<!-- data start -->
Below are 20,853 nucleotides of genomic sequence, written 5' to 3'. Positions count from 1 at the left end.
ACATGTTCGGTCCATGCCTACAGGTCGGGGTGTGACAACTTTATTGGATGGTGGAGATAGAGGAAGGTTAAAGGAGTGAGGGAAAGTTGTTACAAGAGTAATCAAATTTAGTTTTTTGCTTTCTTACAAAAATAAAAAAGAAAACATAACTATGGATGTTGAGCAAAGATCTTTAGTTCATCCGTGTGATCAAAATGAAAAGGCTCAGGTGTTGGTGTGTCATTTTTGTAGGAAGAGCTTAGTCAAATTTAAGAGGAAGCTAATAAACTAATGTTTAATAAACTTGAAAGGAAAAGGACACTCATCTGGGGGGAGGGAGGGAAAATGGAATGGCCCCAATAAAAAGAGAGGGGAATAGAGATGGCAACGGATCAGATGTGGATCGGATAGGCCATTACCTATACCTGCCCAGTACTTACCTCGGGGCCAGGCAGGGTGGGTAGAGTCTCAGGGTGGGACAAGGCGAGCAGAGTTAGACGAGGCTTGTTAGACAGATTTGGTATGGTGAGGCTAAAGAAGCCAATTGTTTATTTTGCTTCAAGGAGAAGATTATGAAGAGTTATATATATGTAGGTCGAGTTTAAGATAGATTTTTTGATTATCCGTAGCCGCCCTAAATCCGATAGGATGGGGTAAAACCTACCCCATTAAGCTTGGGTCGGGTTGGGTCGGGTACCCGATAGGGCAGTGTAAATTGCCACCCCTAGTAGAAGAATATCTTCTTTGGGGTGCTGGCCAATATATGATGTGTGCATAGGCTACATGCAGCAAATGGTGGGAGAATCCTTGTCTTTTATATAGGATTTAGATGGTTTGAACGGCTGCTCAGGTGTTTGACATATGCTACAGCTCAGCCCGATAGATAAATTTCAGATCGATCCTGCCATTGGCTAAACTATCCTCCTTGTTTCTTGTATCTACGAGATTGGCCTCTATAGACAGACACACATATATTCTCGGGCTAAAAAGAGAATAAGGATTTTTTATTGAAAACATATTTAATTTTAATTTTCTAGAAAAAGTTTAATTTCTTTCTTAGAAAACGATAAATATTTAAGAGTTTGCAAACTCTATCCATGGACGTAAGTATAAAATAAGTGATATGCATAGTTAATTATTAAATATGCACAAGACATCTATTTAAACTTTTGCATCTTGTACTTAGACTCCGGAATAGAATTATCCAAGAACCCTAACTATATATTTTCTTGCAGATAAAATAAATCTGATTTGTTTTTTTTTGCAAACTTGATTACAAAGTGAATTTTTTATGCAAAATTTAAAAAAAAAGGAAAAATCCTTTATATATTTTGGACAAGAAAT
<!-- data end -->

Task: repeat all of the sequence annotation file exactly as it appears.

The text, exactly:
Below are 20,853 nucleotides of genomic sequence, written 5' to 3'. Positions count from 1 at the left end.
ACATGTTCGGTCCATGCCTACAGGTCGGGGTGTGACAACTTTATTGGATGGTGGAGATAGAGGAAGGTTAAAGGAGTGAGGGAAAGTTGTTACAAGAGTAATCAAATTTAGTTTTTTGCTTTCTTACAAAAATAAAAAAGAAAACATAACTATGGATGTTGAGCAAAGATCTTTAGTTCATCCGTGTGATCAAAATGAAAAGGCTCAGGTGTTGGTGTGTCATTTTTGTAGGAAGAGCTTAGTCAAATTTAAGAGGAAGCTAATAAACTAATGTTTAATAAACTTGAAAGGAAAAGGACACTCATCTGGGGGGAGGGAGGGAAAATGGAATGGCCCCAATAAAAAGAGAGGGGAATAGAGATGGCAACGGATCAGATGTGGATCGGATAGGCCATTACCTATACCTGCCCAGTACTTACCTCGGGGCCAGGCAGGGTGGGTAGAGTCTCAGGGTGGGACAAGGCGAGCAGAGTTAGACGAGGCTTGTTAGACAGATTTGGTATGGTGAGGCTAAAGAAGCCAATTGTTTATTTTGCTTCAAGGAGAAGATTATGAAGAGTTATATATATGTAGGTCGAGTTTAAGATAGATTTTTTGATTATCCGTAGCCGCCCTAAATCCGATAGGATGGGGTAAAACCTACCCCATTAAGCTTGGGTCGGGTTGGGTCGGGTACCCGATAGGGCAGTGTAAATTGCCACCCCTAGTAGAAGAATATCTTCTTTGGGGTGCTGGCCAATATATGATGTGTGCATAGGCTACATGCAGCAAATGGTGGGAGAATCCTTGTCTTTTATATAGGATTTAGATGGTTTGAACGGCTGCTCAGGTGTTTGACATATGCTACAGCTCAGCCCGATAGATAAATTTCAGATCGATCCTGCCATTGGCTAAACTATCCTCCTTGTTTCTTGTATCTACGAGATTGGCCTCTATAGACAGACACACATATATTCTCGGGCTAAAAAGAGAATAAGGATTTTTTATTGAAAACATATTTAATTTTAATTTTCTAGAAAAAGTTTAATTTCTTTCTTAGAAAACGATAAATATTTAAGAGTTTGCAAACTCTATCCATGGACGTAAGTATAAAATAAGTGATATGCATAGTTAATTATTAAATATGCACAAGACATCTATTTAAACTTTTGCATCTTGTACTTAGACTCCGGAATAGAATTATCCAAGAACCCTAACTATATATTTTCTTGCAGATAAAATAAATCTGATTTGTTTTTTTTTGCAAACTTGATTACAAAGTGAATTTTTTATGCAAAATTTAAAAAAAAAGGAAAAATCCTTTATATATTTTGGACAAGAAAT